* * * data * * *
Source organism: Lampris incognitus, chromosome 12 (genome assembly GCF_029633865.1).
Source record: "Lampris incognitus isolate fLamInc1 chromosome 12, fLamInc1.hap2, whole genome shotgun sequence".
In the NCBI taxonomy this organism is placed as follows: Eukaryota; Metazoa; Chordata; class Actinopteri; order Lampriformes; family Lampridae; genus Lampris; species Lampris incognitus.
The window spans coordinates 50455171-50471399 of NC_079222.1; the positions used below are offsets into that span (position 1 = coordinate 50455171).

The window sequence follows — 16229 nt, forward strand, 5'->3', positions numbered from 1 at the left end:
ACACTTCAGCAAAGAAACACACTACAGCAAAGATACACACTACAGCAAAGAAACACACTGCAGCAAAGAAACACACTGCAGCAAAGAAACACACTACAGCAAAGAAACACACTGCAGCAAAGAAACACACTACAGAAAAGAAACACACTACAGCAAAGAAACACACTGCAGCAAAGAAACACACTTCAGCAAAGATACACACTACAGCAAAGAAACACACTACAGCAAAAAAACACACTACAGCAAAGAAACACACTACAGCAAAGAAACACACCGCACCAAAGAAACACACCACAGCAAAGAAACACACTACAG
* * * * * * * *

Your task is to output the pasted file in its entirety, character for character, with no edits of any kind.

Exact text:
Source organism: Lampris incognitus, chromosome 12 (genome assembly GCF_029633865.1).
Source record: "Lampris incognitus isolate fLamInc1 chromosome 12, fLamInc1.hap2, whole genome shotgun sequence".
In the NCBI taxonomy this organism is placed as follows: Eukaryota; Metazoa; Chordata; class Actinopteri; order Lampriformes; family Lampridae; genus Lampris; species Lampris incognitus.
The window spans coordinates 50455171-50471399 of NC_079222.1; the positions used below are offsets into that span (position 1 = coordinate 50455171).

The window sequence follows — 16229 nt, forward strand, 5'->3', positions numbered from 1 at the left end:
ACACTTCAGCAAAGAAACACACTACAGCAAAGATACACACTACAGCAAAGAAACACACTGCAGCAAAGAAACACACTGCAGCAAAGAAACACACTACAGCAAAGAAACACACTGCAGCAAAGAAACACACTACAGAAAAGAAACACACTACAGCAAAGAAACACACTGCAGCAAAGAAACACACTTCAGCAAAGATACACACTACAGCAAAGAAACACACTACAGCAAAAAAACACACTACAGCAAAGAAACACACTACAGCAAAGAAACACACCGCACCAAAGAAACACACCACAGCAAAGAAACACACTACAG